A very entertaining way to catch up on the Scott Walker phenomenon, half a century active and still breaking new ground 18 juin 2009
Par Christopher Culver - Publié sur Amazon.com
Format: DVD
Scott Walker is a figure more talked about than heard for many music lovers. As a fan of the 4AD record label, I heard Walker's name come up again and again, whether it was as the inspiration for Brendan Perry's vocals or the aesthetic of Cocteau Twins bassist Simon Raymonde (whose father Ivor recorded Walker's youthful music). Walker himself was signed to this very label at the age of 60. After Walker released his album The Drift in 2006, I felt the time was right to finally encounter this musician, but I wanted some historical background on the Walker phenomenon. The documentary 30 CENTURY MAN is a good way to quickly get up to speed.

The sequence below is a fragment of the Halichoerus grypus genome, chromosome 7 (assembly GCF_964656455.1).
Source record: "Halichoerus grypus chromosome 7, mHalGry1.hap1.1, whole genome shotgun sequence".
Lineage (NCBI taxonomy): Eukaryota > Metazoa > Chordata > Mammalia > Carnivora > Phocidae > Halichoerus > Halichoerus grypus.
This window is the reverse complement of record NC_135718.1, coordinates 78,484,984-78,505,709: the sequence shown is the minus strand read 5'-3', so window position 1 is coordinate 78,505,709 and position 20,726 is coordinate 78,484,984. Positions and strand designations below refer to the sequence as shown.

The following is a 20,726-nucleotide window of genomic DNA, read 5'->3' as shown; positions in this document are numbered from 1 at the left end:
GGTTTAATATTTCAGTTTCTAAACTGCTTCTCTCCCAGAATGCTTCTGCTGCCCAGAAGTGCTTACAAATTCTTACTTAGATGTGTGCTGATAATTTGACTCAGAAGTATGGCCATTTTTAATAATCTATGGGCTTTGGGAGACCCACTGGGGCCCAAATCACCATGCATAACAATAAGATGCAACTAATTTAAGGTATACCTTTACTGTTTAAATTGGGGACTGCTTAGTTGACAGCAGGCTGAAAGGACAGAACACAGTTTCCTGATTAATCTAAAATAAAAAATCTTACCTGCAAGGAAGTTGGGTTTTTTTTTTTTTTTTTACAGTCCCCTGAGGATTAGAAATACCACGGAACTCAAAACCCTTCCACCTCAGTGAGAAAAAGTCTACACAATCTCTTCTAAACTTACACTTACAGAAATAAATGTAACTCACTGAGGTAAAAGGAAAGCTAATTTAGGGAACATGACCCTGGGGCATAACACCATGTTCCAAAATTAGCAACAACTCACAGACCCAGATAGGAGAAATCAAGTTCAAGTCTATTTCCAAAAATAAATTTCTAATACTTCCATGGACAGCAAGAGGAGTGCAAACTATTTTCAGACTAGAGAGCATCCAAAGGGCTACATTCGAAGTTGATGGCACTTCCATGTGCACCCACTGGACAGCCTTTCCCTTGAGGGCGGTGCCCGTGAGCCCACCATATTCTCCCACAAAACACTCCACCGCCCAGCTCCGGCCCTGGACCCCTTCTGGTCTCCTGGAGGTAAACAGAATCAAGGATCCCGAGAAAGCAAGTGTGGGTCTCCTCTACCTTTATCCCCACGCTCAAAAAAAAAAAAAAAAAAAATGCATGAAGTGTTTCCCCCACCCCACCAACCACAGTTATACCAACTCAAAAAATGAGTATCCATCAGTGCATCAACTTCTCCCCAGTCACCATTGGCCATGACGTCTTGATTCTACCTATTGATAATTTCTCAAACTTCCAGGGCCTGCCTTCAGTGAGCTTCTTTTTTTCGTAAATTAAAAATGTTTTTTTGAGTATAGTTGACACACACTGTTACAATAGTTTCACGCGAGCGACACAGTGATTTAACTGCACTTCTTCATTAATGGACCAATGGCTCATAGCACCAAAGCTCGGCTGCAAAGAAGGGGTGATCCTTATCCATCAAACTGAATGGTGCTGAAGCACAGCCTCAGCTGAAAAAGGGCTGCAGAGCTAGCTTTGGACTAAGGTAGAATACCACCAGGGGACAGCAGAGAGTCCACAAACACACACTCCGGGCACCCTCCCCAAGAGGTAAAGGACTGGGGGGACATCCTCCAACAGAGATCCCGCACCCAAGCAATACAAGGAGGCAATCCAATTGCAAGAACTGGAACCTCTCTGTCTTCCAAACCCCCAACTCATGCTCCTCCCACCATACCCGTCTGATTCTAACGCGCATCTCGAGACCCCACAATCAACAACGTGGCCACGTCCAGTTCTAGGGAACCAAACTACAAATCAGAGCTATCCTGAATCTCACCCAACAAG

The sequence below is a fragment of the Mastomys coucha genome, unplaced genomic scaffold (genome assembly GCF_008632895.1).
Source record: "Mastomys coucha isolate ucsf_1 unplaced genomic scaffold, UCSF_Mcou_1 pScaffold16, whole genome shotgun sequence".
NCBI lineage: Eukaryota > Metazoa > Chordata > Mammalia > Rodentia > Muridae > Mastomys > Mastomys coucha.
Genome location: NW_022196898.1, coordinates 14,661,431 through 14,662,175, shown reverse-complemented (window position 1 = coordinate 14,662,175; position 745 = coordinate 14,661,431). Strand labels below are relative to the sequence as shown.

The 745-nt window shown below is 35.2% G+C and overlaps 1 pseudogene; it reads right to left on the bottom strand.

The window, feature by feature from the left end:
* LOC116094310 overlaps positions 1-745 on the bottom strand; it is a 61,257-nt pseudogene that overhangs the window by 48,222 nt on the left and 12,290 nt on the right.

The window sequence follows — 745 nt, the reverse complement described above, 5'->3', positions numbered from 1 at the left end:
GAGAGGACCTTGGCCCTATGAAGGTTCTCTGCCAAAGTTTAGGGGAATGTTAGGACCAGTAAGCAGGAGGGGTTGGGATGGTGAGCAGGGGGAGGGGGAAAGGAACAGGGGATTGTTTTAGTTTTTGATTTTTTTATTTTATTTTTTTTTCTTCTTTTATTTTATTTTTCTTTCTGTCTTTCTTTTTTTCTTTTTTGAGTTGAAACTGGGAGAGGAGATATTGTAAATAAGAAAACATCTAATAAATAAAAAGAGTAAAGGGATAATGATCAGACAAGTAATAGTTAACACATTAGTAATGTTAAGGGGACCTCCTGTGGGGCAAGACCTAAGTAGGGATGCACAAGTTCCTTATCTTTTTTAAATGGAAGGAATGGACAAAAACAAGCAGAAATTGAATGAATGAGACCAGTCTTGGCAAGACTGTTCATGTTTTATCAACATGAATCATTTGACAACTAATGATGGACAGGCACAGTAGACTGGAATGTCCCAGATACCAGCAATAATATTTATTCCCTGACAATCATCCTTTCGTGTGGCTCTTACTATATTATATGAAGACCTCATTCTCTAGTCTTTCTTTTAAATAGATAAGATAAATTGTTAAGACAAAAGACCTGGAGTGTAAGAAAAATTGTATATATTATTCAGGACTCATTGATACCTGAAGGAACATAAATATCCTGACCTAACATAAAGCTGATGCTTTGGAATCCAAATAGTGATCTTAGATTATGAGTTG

The film is divided into two parts. The first is the story of Walker's career and the effect it had on musicians who worked with him and who listened to the albums he released. Artist interviews include members of Radiohead, Sting, David Bowie, Simon Raymonde, Allison Goldfrapp, and Jarvis Cocker. There's a great deal of archival interview footage with Walker from the 1960s through the 1980s. The second part consists of scenes from the recording of THE DRIFT. Here one can see how Walker created some of the bizarre sonorities on the record, for example having workmen construct an elaborate wooden structure just to get the precise slamming sound he wanted. Much of THE DRIFT is piercing noise of uncertain origin, but the documentary gives you an idea of the instrumental forces used. It's remarkable how humble a musician Scott Walker comes across as in the interviews, absolutely sure of his aesthetic direction but very understanding that it won't be everyone's cup of tea. While not the nutty recluse that some suspected he was, Walker still clearly likes his privacy, but he opens up enough that the viewer feels a deepened understanding of his work.